October 24, 2013
Yay, we just found flatworms in the Museum pond! You know, the worms that some of us (I'm not naming names) might have cut up with a knife in high school biology class. But don't worry! These worms are, "immortal under the edge of a knife." At least, that is how the noted flatworm specialist, John Graham Dalyell Esquire, described them in 1814.
An Immortal Worm, also known as a Planarian.
Dalyell goes on to describe their regenerative capabilities, in his distinctive early 1800s prose:
"Certain animals, though liable to perish by simple evaporation of their surrounding fluid, can, in other circumstances, endure privations apparently inconsistent with life itself. What prove deathly wounds to the majority of creation, only serve to awaken in them the active principle of an inexhaustible reproductive power. The perpetuation of their race is effected by means most remote from those that usually regulate the origin of animated existence. A shapeless fragment is disjointed from the body of the parent ; it remains in quiesence more resembling the state of death : but new organs are gradulally evolved—motion is resumed—and all the qualities successively displayed which belong to the primitive whole."
Okay, so scientists thought planarians were cool in 1814, but are they still cool today? Well, I can think of at least six reasons off the top of my head.
1) They are a non-parasitic worm—which means they aren't going to burrow into our bodies and cause elaphantiasis of the nether regions!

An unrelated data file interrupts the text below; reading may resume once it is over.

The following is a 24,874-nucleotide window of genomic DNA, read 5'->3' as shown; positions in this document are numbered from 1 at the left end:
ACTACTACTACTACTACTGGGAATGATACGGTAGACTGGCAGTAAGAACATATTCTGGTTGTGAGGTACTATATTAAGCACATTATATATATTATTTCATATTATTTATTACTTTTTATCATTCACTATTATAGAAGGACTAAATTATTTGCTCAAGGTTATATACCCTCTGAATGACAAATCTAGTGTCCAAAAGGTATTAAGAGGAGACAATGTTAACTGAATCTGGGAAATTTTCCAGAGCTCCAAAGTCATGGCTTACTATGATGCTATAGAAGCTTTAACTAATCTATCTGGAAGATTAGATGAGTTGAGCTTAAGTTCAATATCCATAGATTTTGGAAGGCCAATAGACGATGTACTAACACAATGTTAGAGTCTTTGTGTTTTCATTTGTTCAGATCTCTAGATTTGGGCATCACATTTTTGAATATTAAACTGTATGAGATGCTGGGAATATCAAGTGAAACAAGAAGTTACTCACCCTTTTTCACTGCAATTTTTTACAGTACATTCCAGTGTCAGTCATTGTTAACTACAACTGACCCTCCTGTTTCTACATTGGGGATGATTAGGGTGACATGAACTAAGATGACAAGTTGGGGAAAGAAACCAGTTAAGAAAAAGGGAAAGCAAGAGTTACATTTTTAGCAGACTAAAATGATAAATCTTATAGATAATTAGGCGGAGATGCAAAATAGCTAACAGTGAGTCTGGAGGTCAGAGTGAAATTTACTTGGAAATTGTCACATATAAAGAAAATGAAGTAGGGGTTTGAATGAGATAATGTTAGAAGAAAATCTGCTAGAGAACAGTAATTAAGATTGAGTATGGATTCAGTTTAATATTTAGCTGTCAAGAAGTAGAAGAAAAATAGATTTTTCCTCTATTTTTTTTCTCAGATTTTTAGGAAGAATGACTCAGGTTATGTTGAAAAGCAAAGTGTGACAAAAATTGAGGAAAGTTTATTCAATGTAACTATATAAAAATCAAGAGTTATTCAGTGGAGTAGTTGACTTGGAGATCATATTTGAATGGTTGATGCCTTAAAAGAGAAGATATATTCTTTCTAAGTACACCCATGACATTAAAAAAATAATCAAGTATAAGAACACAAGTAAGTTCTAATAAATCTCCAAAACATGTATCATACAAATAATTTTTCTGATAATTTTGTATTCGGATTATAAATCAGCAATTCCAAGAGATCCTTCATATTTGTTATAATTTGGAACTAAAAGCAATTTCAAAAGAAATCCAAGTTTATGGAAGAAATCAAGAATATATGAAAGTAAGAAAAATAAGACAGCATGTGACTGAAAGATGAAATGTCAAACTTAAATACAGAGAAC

2) They are hermaphrodites—they have both male and female sex glands—and they can reproduce asexually by fragmenting off parts of their body!
3) They are really easy to keep as pets! All you need to do is lure them out of their freshwater environs by dangling a bit of beef liver tied to a string (at least that is what the author of planarians.org did when he was a kid—sounds like my type of guy).
4) Not all of them live in water! There's a weird land planarian, Bipalium kewense, originally from Asia, that has been introduced into Los Angeles and can reach up to 18 inches in length.
5) You can buy a planarian mousepad. This 100% prooves they are cool!
6) Planarians can learn. When a planarian encounters a negative stiumli (i.e. hot temperatures or toxic chemicals) it will, when encountering the stiumui again, move away from it. Even cooler—when that planarian is cut into several pieces, the "new" planarians, in many cases, “remember” the learned response of the original planarian.
Whoa! So, go out buy some beef liver and go "fishing" for planarians. Get to know them! And, since it's Halloween next week why don't you go and make yourself an immortal worm costume that'll be sure to impress all your friends.
*Thanks to Richard Hayden, Head Gardener, for the photograph, and to Kirk Fitzhugh, Museum Curator of Polychaetous Annelids, for identification help.
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